Saturday, April 3, 2010

Waste not Want not

Did you have a happy St.Patrick's Day? I had a fabulous time. My brother came in from out of town and we feasted. If you have the pleasure of being Irish, and a Chicagoan then you probably know what I was serving. For the rest of you I will give you the menu:
Corned Beef
Little potatoes
Soda Bread
Green river soda
Grasshopper cake
Lots of Beer!!! Smithwicks is my favorite but I seemed to find a lot of half-drained MGDs lying around on my counters. The day after the supreme sumptuousness I was left with a lot of lame ducks and some of the cabbage in a salty brine of hard cold fat. I mean this stuff was an inch thick! It made me glad for every ones' hearts that I do not make this dish more often, but it also got me thinking about soap. Can a girl like me really resist an inch of hard cold clean fat? The answer is most certainly no.
I cleaned up the fat, a bit since it had floaters and spices in it. There is lots of info out there on how to do it, but I just take the biggest chunks and boil them intensely in salted water. I pour the hot mixture into another pot through a fine mesh metal strainer and let the fat sit overnight. The next day you should be able to cut it and lift it off the water with ease. From my leftovers I accumulated about 8 oz of waste fat. Since I had a lot of beer I decided to use that as my primary liquid for the soap. Try and let it sit around for a few days while the liquor evaporates. Others have recommended cooking the liquor off, but how do you know when it is fully evaporated? I don't either, so that doesn't sound like a good method to me. If you were cooking the soap you could pour it right in , but you would still have to beware of the dreaded volcano. The reason you cannot use the beer straight is that when it comes into contact with the lye it will explode-ask me how I know about disgusting brown caustic gack all over the counter tops!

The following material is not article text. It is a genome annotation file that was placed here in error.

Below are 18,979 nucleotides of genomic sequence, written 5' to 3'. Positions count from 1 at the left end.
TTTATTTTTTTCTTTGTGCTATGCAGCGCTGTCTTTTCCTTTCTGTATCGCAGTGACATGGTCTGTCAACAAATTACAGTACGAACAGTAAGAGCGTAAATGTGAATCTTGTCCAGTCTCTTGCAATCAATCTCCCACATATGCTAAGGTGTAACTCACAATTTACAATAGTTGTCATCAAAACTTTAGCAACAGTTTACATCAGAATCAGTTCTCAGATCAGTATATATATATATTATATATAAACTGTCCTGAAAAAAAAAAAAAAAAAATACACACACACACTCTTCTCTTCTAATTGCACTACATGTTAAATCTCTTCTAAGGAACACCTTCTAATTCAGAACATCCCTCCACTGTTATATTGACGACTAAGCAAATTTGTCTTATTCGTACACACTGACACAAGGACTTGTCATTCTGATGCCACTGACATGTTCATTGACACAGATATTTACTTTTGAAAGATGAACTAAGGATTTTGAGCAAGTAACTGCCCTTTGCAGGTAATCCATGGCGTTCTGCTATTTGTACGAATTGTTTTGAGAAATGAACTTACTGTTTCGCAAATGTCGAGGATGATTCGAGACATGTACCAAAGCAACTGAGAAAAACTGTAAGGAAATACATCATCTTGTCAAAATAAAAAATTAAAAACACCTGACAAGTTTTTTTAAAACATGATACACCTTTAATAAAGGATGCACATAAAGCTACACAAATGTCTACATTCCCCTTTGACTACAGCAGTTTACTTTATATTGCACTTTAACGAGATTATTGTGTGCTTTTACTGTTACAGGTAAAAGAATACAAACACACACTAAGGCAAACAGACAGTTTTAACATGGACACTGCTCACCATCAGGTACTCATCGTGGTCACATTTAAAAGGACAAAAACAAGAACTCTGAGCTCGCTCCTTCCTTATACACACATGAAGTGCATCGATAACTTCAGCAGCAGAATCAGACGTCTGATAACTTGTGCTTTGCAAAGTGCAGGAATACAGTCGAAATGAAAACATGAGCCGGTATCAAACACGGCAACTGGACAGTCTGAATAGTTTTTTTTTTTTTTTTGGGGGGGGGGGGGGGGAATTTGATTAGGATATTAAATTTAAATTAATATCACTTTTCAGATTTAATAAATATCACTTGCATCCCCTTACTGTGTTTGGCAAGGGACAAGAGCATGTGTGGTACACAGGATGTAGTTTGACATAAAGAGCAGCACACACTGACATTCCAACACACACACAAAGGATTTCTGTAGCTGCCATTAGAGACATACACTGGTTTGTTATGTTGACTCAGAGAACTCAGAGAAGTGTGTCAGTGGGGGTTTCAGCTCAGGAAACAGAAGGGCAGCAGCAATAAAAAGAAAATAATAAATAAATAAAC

Ok, so here is the recipe I used for the soap:
8 oz waste fat (you could use tallow)
8 oz olive oil
4 oz palm kernel oil
8 oz beer
2.75 oz lye
There are no special instructions for the soap. The usual add lye to water mix into fats stuff I have covered before . When you add the lye to the beer it will turn an awful orange-ish brown color. This will not retain in your soap as you can see from my soap pictured. I am sorry it is not a better image, but that was the best I could do with the web cam because my digital cam died. The Corned Beef imparts a really strong aroma and having a well trained nose, I can detect the beef smell in the soap despite having scented it really strongly. I may have to chalk this one up as a Gag gift -literally! I could just be sensitive as this soap does lather up nicely and cleans well too. This is the scent combination I used:
1tsp fresh cut grass
1 tsp spear mint
1 tsp balsam fir
You could use any combination of green scents you like, but I would recommend strongly using spearmint to help blend away any unwanted odors and keep up with the St.Paddy's theme. More to come from the notebook itself once this Easter thing passes.

1 comment:

  1. Bravo!!! Heidi, I used to render all the time. It's really not that bad. Being Irish I understand the meal all too well. Wish I could have been there.